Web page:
Wednesday, February 24, 2010

The White Queen, by Philippa Gregory

The White Queen, by Philippa Gregory, is the story of Elizabeth Woodville, the wife of Edward IV, during the struggle for England’s throne between the Lancastrians and Yorkists . Spanning a period of two decades, this book begins in 1464 with a widowed twenty-seven year old Elizabeth boldly standing in the road, waiting for the newly victorious king to pass her way so she can beg for the return of her lands in order to provide for her two sons. Five years her junior, Edward is renowned as much for his conquests of women as he is his enemies on the battlefield. So when he arrogantly tries to seduce Elizabeth, sexual tension simmers as she rebuffs his overtures and keeps him at arm’s length.

Madly in love with him despite her resolve, Elizabeth is swayed by his persistence and they are secretly married. So begins Elizabeth’s new life. Aware of how quickly favor and fortune can fade, Elizabeth quickly entrenches her family into the royal web of marriages and titles, and thus the Riverses vault into power – evoking the jealousy of those who have been bypassed.

Gregory handles the enduring love story between Edward and Elizabeth admirably, beginning with the sizzling encounters of a newfound passion, and carrying through the stages of jealousy that flare up as Edward’s appetite for other women resurfaces, followed by reconciliation and on to a more mature mindset of the connection that inexorably ties these two together.

At a few points during the story, Elizabeth gives lengthy recounts of some of England’s most pivotal battles. While vividly detailed, they occasionally feel a bit detached in comparison to the rest of the story. That factor notwithstanding, Gregory manages to unfold a very complex time in England’s history, while still keeping the many threads and players involved distinct.

Throughout, there is an interwoven element of witchcraft and the myth of the water goddess Melusina. At first, this component’s relationship to ongoing events may not be entirely clear, but in time it becomes a very interesting twist that adds a unique element.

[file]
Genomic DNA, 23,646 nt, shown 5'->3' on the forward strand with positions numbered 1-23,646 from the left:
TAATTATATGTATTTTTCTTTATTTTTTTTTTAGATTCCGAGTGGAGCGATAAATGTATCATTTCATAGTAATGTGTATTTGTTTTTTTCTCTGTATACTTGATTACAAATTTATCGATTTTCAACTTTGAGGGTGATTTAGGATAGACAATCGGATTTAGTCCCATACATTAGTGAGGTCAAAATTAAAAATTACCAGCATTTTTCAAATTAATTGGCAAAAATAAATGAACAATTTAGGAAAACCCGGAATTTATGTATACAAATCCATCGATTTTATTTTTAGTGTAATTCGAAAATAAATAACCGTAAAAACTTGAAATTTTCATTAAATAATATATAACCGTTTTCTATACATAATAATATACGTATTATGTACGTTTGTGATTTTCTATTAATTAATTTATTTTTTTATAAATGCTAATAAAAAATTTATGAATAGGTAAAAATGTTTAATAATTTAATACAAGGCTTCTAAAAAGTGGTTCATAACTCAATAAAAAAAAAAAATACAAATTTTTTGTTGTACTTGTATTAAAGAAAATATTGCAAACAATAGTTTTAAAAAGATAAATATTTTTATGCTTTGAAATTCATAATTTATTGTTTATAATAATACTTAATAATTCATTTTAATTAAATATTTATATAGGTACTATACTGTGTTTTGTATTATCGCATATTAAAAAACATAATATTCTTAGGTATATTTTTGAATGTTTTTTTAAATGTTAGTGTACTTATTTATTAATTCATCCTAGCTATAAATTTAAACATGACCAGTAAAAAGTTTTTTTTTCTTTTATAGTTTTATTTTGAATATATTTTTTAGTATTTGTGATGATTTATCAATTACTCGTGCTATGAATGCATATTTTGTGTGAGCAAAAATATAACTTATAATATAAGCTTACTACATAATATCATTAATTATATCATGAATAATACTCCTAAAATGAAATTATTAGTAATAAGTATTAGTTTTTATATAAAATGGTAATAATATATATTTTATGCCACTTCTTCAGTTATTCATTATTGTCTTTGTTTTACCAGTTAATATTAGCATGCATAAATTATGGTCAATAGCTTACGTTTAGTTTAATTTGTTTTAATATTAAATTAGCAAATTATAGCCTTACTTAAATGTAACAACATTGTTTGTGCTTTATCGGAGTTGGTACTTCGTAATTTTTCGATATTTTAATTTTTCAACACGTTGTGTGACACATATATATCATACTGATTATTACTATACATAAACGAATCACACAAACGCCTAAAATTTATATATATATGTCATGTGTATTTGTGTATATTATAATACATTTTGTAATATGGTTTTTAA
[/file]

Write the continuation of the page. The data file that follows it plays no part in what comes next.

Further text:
All in all, The White Queen is a dazzling tale of romance, ever-shifting loyalties, and one of history's greatest outstanding mysteries – the death of the two princes in The Tower – as lived through an incredibly strong and determined heroine. Perennial Gregory fans will not be disappointed, as this is one of her finer works.

Until later,


Anita Davison said...

Lovely review, Gemi. Elizabeth Woodville is one of those mysterious queens I would like to know more about. I shall look out for this one

N. Gemini Sasson said...

Thanks, Anita. Gregory is one of my favorite authors. What she does best - aside from having a definitive style even while varying the characters' voices - is provide plausible character motives. Whatever you may have believed about a specific historical persona, she can get you to understand them better in the way she chooses to present them. But even more than that, Gregory is incredibly prolific! I can only dream...

Jen Black said...

I wasn't quite as enamoured as you by this novel, but I did love the conclusion - that all the male heirs of whoever murdered the princes in the tower would be cursed. Makes you start scrabbling for the genealogies, doesn't it?